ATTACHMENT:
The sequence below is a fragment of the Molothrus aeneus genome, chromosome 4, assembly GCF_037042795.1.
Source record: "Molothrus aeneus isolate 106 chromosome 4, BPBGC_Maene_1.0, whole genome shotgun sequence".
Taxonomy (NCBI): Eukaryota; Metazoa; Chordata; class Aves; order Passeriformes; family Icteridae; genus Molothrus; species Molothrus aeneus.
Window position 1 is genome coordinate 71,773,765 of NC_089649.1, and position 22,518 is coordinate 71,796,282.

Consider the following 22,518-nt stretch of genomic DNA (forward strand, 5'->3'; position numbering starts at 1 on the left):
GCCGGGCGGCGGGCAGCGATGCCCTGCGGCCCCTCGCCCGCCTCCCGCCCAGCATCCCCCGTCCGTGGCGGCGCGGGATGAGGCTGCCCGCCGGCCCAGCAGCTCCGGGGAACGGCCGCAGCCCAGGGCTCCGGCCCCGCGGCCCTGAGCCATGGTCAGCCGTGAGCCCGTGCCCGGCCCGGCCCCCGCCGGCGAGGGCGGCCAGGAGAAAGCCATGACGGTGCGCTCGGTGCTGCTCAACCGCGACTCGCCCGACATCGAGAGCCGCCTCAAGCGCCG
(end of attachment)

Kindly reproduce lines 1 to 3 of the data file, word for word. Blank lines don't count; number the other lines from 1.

The sequence below is a fragment of the Molothrus aeneus genome, chromosome 4, assembly GCF_037042795.1.
Source record: "Molothrus aeneus isolate 106 chromosome 4, BPBGC_Maene_1.0, whole genome shotgun sequence".
Taxonomy (NCBI): Eukaryota; Metazoa; Chordata; class Aves; order Passeriformes; family Icteridae; genus Molothrus; species Molothrus aeneus.